If I'd heard it, it wouldn't be secret anymore... but if I just heard *about* it, then the Lord has no worries.
wild bill Back · 10 years, 9 months ago
Ah, well all and good.  Was a bit worried, the Lord's followers these days seem a might twitchy.  Knowing that the secret chord was out of the closet might send them into a frenzy.
danced with Lazlo Back · 10 years, 9 months ago
Wait... the secret chord is GAY???
wild bill Back · 10 years, 9 months ago
naturally.  all secret chords are gay since god is gay.  all evidence that i have seen has shown me that god is gay and i'd present that evidence but i'm afraid that i might get ridiculed.  in fact, god is so gay that my secret evidence is gay.
danced with Lazlo Back · 10 years, 9 months ago
Well, he was right wasn't he?
Gordondon son of Ethelred Back · 10 years, 9 months ago
The Moody Blues searched for it.

Anyone here get that one?
Alan Mendelsohn Back · 10 years, 9 months ago
I did.
Gordondon son of Ethelred Back · 10 years, 9 months ago
No fair, you don't count when it comes to that question.
Starfox Back · 10 years, 9 months ago
So there can be no objective right and wrong?

Ah, forget it, that's opening a can o' worms o' plenty.
wild bill Back · 10 years, 9 months ago
Hmm..

i'm not sure if we do want to go into that argument, esp since i merely mentioned the concept of sin, which isn't exactly the same as right and wrong.  i feel that conflating the two is where you start getting into the can of worms.
danced with Lazlo Back · 10 years, 9 months ago
Mmmm... yummy yummy worms...
Kris 'engaged' Bedient Back · 10 years, 9 months ago
I subjectively declare that there is no such thing as objectivity because everyone processes things through their own brains and all brains are different. So there.
danced with Lazlo Back · 10 years, 9 months ago
All that means is that there is no human perception of pure objectivity, not that it doesn't exist.
Starfox Back · 10 years, 9 months ago
There is objective fact independent of human observation or belief or interpretation.  Most people thought the sun revolved around the earth until Galileo proved them wrong. 

So it is the same with right and wrong.  There is an objective moral right and wrong that is independent of human perception or belief.  Even if 100% of the people did not believe murder was wrong, it would still be wrong.
nate... Back · 10 years, 9 months ago
According to whom?

Josh Woodward Back · 10 years, 9 months ago
Fred Costello of Birmingham, Alabama.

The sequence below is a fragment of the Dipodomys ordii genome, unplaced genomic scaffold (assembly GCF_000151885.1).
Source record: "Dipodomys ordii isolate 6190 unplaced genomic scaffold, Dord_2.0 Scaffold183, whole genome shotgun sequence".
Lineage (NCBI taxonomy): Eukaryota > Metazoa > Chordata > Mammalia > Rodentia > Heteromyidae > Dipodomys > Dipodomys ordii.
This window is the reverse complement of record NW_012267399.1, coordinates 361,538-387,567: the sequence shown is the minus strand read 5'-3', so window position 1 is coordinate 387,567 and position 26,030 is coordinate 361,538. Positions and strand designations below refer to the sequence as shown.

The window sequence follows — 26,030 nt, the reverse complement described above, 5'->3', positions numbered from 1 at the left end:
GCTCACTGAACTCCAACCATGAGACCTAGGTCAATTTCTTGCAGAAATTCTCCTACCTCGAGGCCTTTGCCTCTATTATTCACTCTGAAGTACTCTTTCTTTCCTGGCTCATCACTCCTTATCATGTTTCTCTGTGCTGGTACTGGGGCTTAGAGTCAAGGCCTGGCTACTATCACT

Didn't you get the memo?
lawrence Back · 10 years, 9 months ago
Even if 100% of the people did not believe murder was wrong, it would still be wrong.

No it wouldn't. There wouldn't be anyone to tell you it was wrong. (Never mind the fact that if 100% of the people did not believe murder was wrong, 100% of the people would end up murdered.)

In your example, you're still applying your own subjectivity to it - it's like asking "What's it like to be dead?" No living human can ever possibly know and explain it to other living humans. Similarly, you can't possibly know what it would be like to live in a society where 100% of the people approved of murder, because you don't. And if you lived in that society, you wouldn't know what it was like to think murder was wrong.
Starfox Back · 10 years, 9 months ago
Again, you presuppose that right and wrong is based upon what other people tell you what is right and wrong.  That there is no objective, rational means by which to determine what is right and wrong, independent of what one or many BELIEVE to be right and wrong.

Morals and ethics start from the metaphysical.  Morals and ethics can only pertain to one class of beings, LIVING beings.  It is only those which are living organisms that face a constant alternative:  The issue of life or death.  Life, in and of itself is a process of self-sustaining, self-generated action.  The concept of "Life" is the only thing that makes a concept of "value" possible.  That which furthers life is "good", that which threatens it is "evil".  This  entirely independent of societal constructs of good and evil.  It is based solely on the nature of us as living beings.

Therefore, in my example, the act of murder is inherently immoral, irregardless of what society at large believes.

Man, as a species must be dictated by his nature.  That which dictates *what* he is.  There is no choice involved in what kind of entity we are.  The only standard by which we can measure "right" and "wrong" is the very nature of our lives as LIVING ORGANISMS. 

So, yes, there exists a right and wrong, a morality that is totally independent of human societal constructs regarding morality. So even if you come from a society that doesn't regard murder as wrong, it would still be morally wrong. 
Josh Woodward Back · 10 years, 9 months ago
So you're saying that rape is not only ethical, but good?
danced with Lazlo Back · 10 years, 9 months ago
Don't be absurd.
Josh Woodward Back · 10 years, 9 months ago
Read his post before you call me absurd.